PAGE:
When dealing with Maps in Kotlin, sometimes we’re only interested in entries for which the value is not null. Although the Kotlin Standard Library contains a filterValues function that seems to be appropriate, this function does not do any type conversions, resulting in a Map which won’t contain null values, but is still a Map with values of a nullable type according to the compiler. There is a feature request for the JetBrains team to add this functionality, but for now it has not been implemented (yet?).

The problem

Imagine we have the following Map of people associated with their age (if known):

val ages: Map<String, Int?> = mapOf(
    "Alice" to 25,
    "Bob" to null,
    "Charlie" to 30

As you can see, the value type of the Map is Int?, because we don’t know Bob’s age.

If we would like to filter this map to retain only the people with a known age, our first instinct would be to use the filterValues function. It would look like this:

val knownAges = ages.filterValues { it != null }

Although the resulting knownAges Map would indeed no longer contain the null entry for Bob, the type of the Map would still be inferred as Map<String, Int?>. This means that the compiler will not be able to leverage the fact that the Map will only contain non-null values.

The solution(s)

There are several ways we can fix this. Perhaps the easiest way would be to just cast the Map to the 'correct' type:

val knownAges = ages.filterValues { it != null } as Map<String, Int>

Unfortunately, the Kotlin compiler will complain about an Unchecked cast: Map<String, Int?> to Map<String, Int>. Even though the compiler is right, we know that the cast will be safe in this case. Thus, we could ignore the warning (which I personally don’t like), or suppress it (which makes the fact that we ignored it more explicit). To prevent littering the code with suppressions, we could create an extension function on the Map class:

fun <K, V> Map<K, V?>.filterNotNullValues(): Map<K, V> =
        filterValues { it != null } as Map<K, V>

To use the function, we simply call it like this:

val knownAges = ages.filterNotNullValues() // The resulting type of knownAges will be: Map<String, Int>

If you’re not a fan of unchecked casts, or if you consider yourself a purist, or maybe if your static code analyzers don’t allow suppression of unchecked cast warnings, there are some alternatives:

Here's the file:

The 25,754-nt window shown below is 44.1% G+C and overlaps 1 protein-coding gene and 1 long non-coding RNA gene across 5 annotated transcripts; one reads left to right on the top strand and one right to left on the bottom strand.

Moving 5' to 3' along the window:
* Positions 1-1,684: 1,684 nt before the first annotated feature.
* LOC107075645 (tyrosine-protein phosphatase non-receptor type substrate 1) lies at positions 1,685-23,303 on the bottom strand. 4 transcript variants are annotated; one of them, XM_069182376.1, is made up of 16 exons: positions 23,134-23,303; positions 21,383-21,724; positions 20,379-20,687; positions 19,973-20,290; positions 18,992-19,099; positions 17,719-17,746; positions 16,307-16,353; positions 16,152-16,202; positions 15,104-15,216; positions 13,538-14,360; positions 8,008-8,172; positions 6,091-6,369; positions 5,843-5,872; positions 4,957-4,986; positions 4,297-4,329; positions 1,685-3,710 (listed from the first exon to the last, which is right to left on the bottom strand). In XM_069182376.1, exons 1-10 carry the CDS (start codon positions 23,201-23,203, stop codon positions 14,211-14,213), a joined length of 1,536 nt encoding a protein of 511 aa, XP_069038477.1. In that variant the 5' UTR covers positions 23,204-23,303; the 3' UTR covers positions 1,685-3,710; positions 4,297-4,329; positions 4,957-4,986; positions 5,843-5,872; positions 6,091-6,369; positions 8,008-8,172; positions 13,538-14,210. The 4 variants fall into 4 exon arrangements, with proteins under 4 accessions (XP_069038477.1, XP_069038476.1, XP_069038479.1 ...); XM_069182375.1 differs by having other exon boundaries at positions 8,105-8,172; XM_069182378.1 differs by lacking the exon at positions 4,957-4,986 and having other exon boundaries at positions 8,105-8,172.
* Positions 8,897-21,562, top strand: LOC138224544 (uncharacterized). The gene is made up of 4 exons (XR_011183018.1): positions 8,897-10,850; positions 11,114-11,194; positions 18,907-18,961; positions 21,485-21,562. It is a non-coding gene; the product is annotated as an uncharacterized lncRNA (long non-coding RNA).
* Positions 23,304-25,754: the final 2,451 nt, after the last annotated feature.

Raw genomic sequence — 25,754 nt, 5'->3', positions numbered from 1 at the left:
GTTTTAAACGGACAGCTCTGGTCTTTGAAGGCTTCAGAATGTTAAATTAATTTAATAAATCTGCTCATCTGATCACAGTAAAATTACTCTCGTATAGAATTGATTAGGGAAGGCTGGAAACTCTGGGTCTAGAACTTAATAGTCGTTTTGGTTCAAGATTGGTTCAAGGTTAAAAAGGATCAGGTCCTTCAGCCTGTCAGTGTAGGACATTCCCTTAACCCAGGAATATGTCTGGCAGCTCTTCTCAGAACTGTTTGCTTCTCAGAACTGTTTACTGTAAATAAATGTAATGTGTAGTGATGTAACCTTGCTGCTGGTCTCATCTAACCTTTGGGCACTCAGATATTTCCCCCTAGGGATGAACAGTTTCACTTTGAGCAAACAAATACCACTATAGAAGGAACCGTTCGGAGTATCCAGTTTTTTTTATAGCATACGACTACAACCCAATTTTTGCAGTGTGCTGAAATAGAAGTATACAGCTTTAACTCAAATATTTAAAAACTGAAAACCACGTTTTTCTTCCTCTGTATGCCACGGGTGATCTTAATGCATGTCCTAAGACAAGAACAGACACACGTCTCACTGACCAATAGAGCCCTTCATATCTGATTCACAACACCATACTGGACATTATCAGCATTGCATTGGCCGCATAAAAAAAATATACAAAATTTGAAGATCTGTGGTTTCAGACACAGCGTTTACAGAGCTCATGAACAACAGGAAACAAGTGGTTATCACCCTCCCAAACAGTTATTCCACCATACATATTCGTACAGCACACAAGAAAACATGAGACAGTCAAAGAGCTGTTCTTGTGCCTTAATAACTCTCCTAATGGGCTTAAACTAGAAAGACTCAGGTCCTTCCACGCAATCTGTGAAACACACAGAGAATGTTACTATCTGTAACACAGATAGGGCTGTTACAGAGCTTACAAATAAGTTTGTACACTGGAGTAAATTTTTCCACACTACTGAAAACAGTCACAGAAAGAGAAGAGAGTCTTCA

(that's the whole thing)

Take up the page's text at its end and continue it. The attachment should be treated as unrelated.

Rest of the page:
Alternative 1: using mapNotNull

fun <K, V> Map<K, V?>.filterNotNullValues(): Map<K, V> =
        mapNotNull { (key, value) -> value?.let { key to it } }.toMap()

The mapNotNull function iterates the entries of a Map, performs the passed transforming operation on the entry, and if the result is non-null, adds it to the resulting list. The transforming operation in this case consists of using the let function to create a key-value Pair<String, Int> of the entry, but only if value is not null. The output of the mapNotNull function is a List<Pair<String, Int>>, which we convert back to a Map with the toMap function.


  • No compiler warnings;

  • No explicit cast required.


  • Not intuitive to read;

  • Requires an intermediate List, which consumes more memory (negligible for small Maps but might become an issue on larger Maps).

Alternative 2: manually constructing a new Map

fun <K, V> Map<K, V?>.filterNotNullValues(): Map<K, V> =
        mutableMapOf<K, V>().apply { for ((k, v) in this@filterNotNullValues) if (v != null) put(k, v) }

We create a new MutableMap<K, V>, and using the apply function we manually put all the entries for which the value is not null.


  • No compiler warnings;

  • No explicit cast required;

  • No intermediate Collection required, so less memory-intensive than Alternative 1.


  • 'Feels' like a dirty solution, because we explicitly use a MutableMap (while immutability is such a nice topic), and a for loop (which might depend on your preference);

  • Also less intuitive, e.g. because we’re using labels.

Alternative 3: using a Map builder (experimental)

fun <K, V> Map<K, V?>.filterNotNullValues(): Map<K, V> =
        buildMap { for ((k, v) in this@filterNotNullValues) if (v != null) put(k, v) }

Kotlin 1.3 introduced an experimental API for building a Map by specifying a builderAction which populates the Map. The returned Map is read-only. This solution looks a lot like the previous one, but eliminates the use of a MutableMap. Instead, it uses a Builder-style pattern. There is an intermediate Map builder inside the builderAction that’s populated with entries (in a way similar to the previous solution), but ultimately it returns an immutable Map.


  • No compiler warnings;

  • No explicit cast required;

  • Like the previous solution, but without the explicit use of a MutableMap.


  • Still using a for loop;

  • The Map builder is experimental, so each function calling this function must be annotated with @ExperimentalStdlibApi until the feature is no longer experimental. Of course, because it’s an experimental feature, it might also be subject to change.


Like any software problem, there are a multitude of possible solutions, each with their own (dis)advantages. Of course there are other ways of solving this problem, but this post only intends to guide those seeking a solution.

My personal preference is to use an extension function with the first proposed solution: an explicit cast with a suppression. The suppression is acceptable to me because at that point I actually do know better than the compiler that the Map values will never be null. Furthermore, the suppression is localized to a single one-line extension method, which can be reused throughout the codebase.

In the end, just choose the solution you feel most comfortable with!

Compiled and tested with Kotlin version 1.4.10.